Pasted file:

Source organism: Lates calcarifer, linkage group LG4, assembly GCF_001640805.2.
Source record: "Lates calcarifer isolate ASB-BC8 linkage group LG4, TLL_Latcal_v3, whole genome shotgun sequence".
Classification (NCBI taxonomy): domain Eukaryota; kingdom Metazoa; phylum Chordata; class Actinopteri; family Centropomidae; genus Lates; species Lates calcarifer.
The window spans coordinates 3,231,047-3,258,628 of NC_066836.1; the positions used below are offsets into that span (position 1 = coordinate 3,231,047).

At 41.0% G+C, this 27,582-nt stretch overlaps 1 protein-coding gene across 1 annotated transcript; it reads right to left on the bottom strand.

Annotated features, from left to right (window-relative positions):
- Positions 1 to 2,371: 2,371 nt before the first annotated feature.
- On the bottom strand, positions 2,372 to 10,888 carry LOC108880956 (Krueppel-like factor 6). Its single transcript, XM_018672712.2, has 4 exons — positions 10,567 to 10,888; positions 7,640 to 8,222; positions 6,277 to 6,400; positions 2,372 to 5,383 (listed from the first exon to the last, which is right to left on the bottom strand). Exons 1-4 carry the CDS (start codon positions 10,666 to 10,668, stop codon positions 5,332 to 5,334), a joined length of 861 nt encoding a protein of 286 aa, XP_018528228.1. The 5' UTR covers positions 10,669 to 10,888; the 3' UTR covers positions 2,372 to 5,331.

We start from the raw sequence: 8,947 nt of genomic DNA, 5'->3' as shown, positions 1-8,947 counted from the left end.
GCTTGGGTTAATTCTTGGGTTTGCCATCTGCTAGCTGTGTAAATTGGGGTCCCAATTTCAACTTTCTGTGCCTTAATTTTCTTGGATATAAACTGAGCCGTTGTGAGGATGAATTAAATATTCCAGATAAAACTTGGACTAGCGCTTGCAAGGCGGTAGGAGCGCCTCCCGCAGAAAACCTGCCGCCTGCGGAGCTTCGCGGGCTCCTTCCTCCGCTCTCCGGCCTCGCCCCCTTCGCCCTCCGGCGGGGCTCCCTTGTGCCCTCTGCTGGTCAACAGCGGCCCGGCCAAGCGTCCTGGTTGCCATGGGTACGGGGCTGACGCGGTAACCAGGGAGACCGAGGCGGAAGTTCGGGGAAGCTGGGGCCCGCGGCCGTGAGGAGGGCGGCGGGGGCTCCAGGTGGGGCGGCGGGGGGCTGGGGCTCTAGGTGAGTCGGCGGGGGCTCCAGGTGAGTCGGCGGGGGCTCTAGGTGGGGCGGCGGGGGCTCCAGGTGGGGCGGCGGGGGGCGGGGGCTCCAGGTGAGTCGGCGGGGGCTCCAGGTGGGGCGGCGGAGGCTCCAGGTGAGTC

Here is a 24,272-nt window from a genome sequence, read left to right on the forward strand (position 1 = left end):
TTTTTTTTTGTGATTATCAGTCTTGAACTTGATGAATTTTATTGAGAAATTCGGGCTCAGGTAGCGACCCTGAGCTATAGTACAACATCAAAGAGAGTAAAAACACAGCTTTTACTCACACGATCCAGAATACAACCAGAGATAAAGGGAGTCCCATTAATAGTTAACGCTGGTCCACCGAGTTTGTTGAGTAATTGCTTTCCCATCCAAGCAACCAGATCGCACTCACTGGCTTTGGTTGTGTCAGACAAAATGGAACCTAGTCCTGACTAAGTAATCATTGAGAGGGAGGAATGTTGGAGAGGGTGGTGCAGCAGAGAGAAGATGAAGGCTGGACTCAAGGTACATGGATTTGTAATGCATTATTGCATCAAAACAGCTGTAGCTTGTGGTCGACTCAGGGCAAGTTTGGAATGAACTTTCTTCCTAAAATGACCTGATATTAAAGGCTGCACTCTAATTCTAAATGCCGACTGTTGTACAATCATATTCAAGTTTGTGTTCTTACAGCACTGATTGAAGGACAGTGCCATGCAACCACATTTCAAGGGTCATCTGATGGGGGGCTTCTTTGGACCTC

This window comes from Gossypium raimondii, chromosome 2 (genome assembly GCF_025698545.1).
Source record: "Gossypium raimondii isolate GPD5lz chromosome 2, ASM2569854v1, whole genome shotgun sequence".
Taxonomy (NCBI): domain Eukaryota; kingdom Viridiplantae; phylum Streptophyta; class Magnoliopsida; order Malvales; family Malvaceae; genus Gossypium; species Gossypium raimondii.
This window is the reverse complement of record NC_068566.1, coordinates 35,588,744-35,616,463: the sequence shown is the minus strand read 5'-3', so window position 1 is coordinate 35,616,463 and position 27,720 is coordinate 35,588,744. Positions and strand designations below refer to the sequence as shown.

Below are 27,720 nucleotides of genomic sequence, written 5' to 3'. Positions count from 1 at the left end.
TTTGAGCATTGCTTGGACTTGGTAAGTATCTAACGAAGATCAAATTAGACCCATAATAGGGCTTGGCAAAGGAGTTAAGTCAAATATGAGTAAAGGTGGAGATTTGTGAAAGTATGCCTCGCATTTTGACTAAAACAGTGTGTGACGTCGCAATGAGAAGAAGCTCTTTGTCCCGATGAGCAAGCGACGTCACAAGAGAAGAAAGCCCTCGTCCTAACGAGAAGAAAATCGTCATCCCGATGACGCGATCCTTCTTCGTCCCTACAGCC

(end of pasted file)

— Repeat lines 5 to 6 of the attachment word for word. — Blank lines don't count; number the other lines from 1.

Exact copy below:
At 41.0% G+C, this 27,582-nt stretch overlaps 1 protein-coding gene across 1 annotated transcript; it reads right to left on the bottom strand.

Annotated features, from left to right (window-relative positions):